Your PR-sonal Narrative
Sure, you are your own brand, but how do people view you? Most of us have seen the “three words to describe me” emails/facebook messages, but what matters is how you want to be perceived. Sometimes, the most important story you tell as a PR pro is your own.
I am currently working with the latest group of interns at the office. Some of the brightest young minds in PR (Seriously, I’m intimidated) are jumping face first into the world of PR and digital media. I got to meet with them today and we talked a bit about the importance of how you are perceived by your peers and the influencers you work with.
Brand your personality
Yes, I know, we don’t like the phrase “personal branding.” But it works. We know what it means, so I’m going to use it. If every interaction you have with an influencer is a pitch, how does that affect all future interactions? I think that it is important that a PR pro’s relationship with an influencer, from Kara Swisher to a hyper-local news blog, be symbiotic.
If both parties are benefiting, then the relationship is much more productive. This is especially crucial in direct-to-consumer efforts when you may be working directly with an influencer throughout an event or media tour. Your personality becomes one of the most important aspect of your professional repertoire.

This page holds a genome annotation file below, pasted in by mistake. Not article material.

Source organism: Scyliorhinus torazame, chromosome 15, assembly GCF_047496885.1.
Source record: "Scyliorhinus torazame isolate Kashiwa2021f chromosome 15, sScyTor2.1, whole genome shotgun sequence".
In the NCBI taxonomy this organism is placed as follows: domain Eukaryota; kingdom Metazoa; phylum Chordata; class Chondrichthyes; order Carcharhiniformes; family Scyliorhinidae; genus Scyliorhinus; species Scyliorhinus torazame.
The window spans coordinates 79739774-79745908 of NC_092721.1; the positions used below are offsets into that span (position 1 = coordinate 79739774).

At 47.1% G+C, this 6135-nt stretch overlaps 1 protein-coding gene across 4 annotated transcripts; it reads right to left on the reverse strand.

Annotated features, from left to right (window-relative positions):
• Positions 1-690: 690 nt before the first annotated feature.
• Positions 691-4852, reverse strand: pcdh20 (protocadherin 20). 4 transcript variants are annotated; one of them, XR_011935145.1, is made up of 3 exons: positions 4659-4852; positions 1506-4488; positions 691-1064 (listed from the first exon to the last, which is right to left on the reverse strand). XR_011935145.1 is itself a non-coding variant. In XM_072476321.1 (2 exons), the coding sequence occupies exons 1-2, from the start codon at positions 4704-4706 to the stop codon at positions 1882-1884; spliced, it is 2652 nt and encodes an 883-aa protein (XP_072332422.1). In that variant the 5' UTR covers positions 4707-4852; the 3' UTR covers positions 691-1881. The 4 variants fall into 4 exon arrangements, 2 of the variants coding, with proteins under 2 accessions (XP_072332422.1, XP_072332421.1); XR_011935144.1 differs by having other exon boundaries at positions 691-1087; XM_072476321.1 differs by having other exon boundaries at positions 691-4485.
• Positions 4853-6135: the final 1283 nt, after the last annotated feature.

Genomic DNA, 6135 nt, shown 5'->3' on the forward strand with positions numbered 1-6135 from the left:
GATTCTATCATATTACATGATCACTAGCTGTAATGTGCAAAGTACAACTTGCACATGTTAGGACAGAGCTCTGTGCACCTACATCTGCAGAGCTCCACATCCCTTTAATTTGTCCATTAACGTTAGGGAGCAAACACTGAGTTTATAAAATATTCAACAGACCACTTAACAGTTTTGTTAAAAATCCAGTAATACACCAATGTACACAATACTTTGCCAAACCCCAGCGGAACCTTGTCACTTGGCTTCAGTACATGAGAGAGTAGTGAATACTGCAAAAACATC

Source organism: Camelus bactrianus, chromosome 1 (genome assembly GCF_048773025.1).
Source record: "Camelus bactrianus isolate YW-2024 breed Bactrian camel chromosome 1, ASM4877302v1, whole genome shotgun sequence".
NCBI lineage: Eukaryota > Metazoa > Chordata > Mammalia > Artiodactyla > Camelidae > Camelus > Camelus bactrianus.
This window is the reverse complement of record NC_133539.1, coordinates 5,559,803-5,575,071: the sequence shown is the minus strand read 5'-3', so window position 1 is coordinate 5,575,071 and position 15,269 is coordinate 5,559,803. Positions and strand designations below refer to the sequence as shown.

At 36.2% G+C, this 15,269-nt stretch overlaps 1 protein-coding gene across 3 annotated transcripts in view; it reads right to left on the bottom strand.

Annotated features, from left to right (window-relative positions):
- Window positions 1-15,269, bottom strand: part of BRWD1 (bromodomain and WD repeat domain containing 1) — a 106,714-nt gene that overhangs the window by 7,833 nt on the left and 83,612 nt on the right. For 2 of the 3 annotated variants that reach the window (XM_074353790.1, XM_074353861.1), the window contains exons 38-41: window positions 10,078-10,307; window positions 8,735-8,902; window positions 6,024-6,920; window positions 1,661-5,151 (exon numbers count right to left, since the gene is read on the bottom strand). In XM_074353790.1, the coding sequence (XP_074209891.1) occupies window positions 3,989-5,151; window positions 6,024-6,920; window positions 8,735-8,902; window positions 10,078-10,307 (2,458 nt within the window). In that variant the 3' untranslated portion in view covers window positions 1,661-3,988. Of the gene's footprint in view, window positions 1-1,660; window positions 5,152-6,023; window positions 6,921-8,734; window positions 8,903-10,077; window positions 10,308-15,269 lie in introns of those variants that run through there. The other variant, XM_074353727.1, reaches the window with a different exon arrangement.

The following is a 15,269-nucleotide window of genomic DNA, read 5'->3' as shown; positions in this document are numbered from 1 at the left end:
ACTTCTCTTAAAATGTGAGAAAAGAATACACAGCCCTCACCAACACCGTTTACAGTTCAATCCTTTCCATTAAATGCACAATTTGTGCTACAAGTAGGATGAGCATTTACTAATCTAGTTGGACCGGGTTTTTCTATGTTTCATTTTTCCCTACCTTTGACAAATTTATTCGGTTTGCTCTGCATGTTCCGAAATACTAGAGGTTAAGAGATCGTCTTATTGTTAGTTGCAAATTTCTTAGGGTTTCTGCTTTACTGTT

I do my best to be myself around an influencer that I will be working with in the future. But what else can you do to help maintain your place in the wide world of PR? Here’s my ideas:
- Walk the walk. Start a blog, learn about SEO, go shopping, become a PR Geek. The point is if you share the passion and excitement of a product you want your influencer to share with his or her audience, it will be far easier to tell that story.
- Be seen. Get out and meet the people you want covering your clients. Be part of the community. Be active and engage with them.
- Be genuine. Hopefully you end up representing clients you like and getting involved is easy. On the off chance you are stretching yourself daily, I think that sometimes it is OK to admit you are learning the space or learning the products and admit you are not an expert.
- Reach out and touch somebody. Once you establish a relationship. Maybe it was a successful placement of a pitch; could have been a cocktail hour. Whatever the start was, it is up to you as the PR pro to continue the relationship. Tweet them, comment on posts and maybe even give a phone call.
- Have an opinion. In this industry, it is important to be forward thinking and it’s not OK to put that opinion out there. Start a blog or even ask me (or somebody far more popular) if you can guest post.
I’d love to hear your thoughts on the type of persona you think a PR pro should have. Tell me in the comments and let me know!